Home/Rod Dreher/The Death Of Crunchy Conservatism?

The Death Of Crunchy Conservatism?

Reader Leslie Fain wrote, about the hounding of the organic-farming Childs family, conservative Mormons, out of business for Mrs. Childs’ thoughtcrime about same-sex marriage:

There is just going to be more of this. Sustainable food seemed to be one area where conservatives/libertarians and progressives were finding a lot of common ground. I guess that is over.

Is it? I think she might have a point. If the new thing among progressives is going to be shunning anyone who doesn’t line up with them on same-sex marriage, then this is bad news for the sustainable food movement. How will progressives work with the Amish, for example? Do lefties really grasp where all this may be headed? Some of them would just as soon destroy an organic farm and small business, and in turn destroy all the good work that has been done on the left and the right in building small farms and localist food cultures than learn to live with people who disagree.

Andrew Sullivan has been terrific on the pro-gay lynch mob. He writes, about Brendan Eich:

The ability to work alongside or for people with whom we have a deep political disagreement is not a minor issue in a liberal society. It is a core foundation of toleration. … A civil rights movement without toleration is not a civil rights movement; it is a cultural campaign to expunge and destroy its opponents. A moral movement without mercy is not moral; it is, when push comes to shove, cruel.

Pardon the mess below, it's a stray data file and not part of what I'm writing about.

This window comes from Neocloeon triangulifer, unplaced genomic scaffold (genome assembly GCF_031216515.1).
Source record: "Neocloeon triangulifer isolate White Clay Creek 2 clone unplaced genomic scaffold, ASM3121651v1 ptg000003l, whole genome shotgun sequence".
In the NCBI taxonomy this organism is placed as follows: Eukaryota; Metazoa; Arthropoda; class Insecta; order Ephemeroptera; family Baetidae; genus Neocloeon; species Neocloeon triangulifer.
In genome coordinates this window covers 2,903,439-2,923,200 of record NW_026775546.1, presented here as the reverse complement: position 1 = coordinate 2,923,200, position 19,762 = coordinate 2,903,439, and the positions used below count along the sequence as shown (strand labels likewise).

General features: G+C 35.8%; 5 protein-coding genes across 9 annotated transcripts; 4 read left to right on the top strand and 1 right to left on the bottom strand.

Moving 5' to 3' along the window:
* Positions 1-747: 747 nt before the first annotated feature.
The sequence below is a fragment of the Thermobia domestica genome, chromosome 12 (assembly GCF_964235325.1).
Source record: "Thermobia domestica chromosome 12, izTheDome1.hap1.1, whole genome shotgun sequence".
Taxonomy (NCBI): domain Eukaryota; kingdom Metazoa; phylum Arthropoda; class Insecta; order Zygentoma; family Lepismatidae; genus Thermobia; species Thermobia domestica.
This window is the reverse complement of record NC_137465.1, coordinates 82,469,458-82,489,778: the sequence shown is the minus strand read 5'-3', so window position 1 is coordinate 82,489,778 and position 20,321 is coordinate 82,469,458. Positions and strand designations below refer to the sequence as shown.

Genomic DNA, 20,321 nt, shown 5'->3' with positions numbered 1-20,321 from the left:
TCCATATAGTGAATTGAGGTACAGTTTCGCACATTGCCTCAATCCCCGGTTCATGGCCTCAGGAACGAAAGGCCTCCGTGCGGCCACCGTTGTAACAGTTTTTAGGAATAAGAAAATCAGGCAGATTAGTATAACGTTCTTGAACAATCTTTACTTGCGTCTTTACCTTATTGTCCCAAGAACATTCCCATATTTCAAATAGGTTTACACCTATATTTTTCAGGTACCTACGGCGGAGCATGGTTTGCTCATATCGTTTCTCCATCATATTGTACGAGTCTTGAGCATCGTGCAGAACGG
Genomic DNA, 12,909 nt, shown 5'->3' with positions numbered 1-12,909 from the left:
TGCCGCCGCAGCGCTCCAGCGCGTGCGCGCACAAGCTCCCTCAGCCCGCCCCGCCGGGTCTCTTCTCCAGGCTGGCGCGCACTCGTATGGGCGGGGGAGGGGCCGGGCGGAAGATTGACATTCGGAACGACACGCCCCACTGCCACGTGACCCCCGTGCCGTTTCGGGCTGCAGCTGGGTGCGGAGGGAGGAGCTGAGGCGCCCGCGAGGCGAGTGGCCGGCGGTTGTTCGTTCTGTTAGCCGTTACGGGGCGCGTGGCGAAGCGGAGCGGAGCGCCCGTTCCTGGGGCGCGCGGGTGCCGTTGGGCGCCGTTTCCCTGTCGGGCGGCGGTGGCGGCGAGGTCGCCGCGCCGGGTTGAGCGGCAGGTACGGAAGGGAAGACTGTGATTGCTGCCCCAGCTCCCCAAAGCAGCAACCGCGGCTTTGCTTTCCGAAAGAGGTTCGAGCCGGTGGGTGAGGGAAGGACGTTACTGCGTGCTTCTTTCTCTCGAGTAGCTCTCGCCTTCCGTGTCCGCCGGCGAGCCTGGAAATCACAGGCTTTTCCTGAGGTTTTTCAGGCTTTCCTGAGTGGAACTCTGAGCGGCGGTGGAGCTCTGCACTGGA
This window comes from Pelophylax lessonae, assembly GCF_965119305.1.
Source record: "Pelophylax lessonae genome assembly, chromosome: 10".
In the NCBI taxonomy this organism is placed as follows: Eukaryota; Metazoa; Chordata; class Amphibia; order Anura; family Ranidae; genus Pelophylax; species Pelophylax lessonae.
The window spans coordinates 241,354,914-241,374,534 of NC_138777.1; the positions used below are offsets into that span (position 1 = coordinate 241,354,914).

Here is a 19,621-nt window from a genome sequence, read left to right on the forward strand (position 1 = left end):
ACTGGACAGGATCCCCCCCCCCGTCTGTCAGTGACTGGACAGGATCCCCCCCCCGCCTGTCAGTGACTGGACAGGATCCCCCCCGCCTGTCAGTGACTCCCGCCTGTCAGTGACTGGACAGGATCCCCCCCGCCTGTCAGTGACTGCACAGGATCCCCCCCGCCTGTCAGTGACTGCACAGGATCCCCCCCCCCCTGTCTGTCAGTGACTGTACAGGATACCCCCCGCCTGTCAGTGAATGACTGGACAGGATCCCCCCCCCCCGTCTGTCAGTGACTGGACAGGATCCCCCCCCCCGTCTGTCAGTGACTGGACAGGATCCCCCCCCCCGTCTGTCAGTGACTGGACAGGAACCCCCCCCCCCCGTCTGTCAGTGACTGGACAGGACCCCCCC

For a decade and half, we have fought the battle for equal dignity for gay people with sincerity, openness, toleration and reason. It appears increasingly as if we will have to fight and fight again to prevent this precious and highly successful legacy from being hijacked by a righteous, absolutely certain, and often hateful mob. We are better than this. And we must not give in to it.

about the author

Rod Dreher is a senior editor at The American Conservative. He has written and edited for the New York Post, The Dallas Morning News, National Review, the South Florida Sun-Sentinel, the Washington Times, and the Baton Rouge Advocate. Rod’s commentary has been published in The Wall Street Journal, Commentary, the Weekly Standard, Beliefnet, and Real Simple, among other publications, and he has appeared on NPR, ABC News, CNN, Fox News, MSNBC, and the BBC. He lives in Baton Rouge, Louisiana, with his wife Julie and their three children. He has also written four books, The Little Way of Ruthie Leming, Crunchy Cons, How Dante Can Save Your Life, and The Benedict Option.

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